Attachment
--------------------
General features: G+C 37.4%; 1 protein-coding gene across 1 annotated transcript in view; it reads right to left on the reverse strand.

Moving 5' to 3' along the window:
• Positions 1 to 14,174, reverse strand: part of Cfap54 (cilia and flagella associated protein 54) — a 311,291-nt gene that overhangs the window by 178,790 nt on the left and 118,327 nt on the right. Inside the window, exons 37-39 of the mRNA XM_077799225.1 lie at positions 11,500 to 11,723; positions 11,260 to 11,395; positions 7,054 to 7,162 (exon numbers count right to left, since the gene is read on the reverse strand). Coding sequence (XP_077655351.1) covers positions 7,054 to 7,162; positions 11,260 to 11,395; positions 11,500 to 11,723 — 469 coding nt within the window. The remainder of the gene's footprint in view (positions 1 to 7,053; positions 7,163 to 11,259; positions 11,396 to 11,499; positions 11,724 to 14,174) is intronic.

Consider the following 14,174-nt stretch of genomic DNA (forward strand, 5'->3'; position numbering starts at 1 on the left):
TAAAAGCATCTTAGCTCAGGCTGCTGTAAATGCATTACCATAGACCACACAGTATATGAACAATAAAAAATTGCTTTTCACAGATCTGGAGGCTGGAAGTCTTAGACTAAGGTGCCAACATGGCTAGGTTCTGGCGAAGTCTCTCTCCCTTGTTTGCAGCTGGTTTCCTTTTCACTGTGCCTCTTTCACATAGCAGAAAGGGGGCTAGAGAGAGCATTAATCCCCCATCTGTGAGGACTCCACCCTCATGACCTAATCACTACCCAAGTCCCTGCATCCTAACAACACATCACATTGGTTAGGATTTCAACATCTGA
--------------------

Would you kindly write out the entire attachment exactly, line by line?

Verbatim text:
General features: G+C 37.4%; 1 protein-coding gene across 1 annotated transcript in view; it reads right to left on the reverse strand.

Moving 5' to 3' along the window:
• Positions 1 to 14,174, reverse strand: part of Cfap54 (cilia and flagella associated protein 54) — a 311,291-nt gene that overhangs the window by 178,790 nt on the left and 118,327 nt on the right. Inside the window, exons 37-39 of the mRNA XM_077799225.1 lie at positions 11,500 to 11,723; positions 11,260 to 11,395; positions 7,054 to 7,162 (exon numbers count right to left, since the gene is read on the reverse strand). Coding sequence (XP_077655351.1) covers positions 7,054 to 7,162; positions 11,260 to 11,395; positions 11,500 to 11,723 — 469 coding nt within the window. The remainder of the gene's footprint in view (positions 1 to 7,053; positions 7,163 to 11,259; positions 11,396 to 11,499; positions 11,724 to 14,174) is intronic.

Consider the following 14,174-nt stretch of genomic DNA (forward strand, 5'->3'; position numbering starts at 1 on the left):
TAAAAGCATCTTAGCTCAGGCTGCTGTAAATGCATTACCATAGACCACACAGTATATGAACAATAAAAAATTGCTTTTCACAGATCTGGAGGCTGGAAGTCTTAGACTAAGGTGCCAACATGGCTAGGTTCTGGCGAAGTCTCTCTCCCTTGTTTGCAGCTGGTTTCCTTTTCACTGTGCCTCTTTCACATAGCAGAAAGGGGGCTAGAGAGAGCATTAATCCCCCATCTGTGAGGACTCCACCCTCATGACCTAATCACTACCCAAGTCCCTGCATCCTAACAACACATCACATTGGTTAGGATTTCAACATCTGA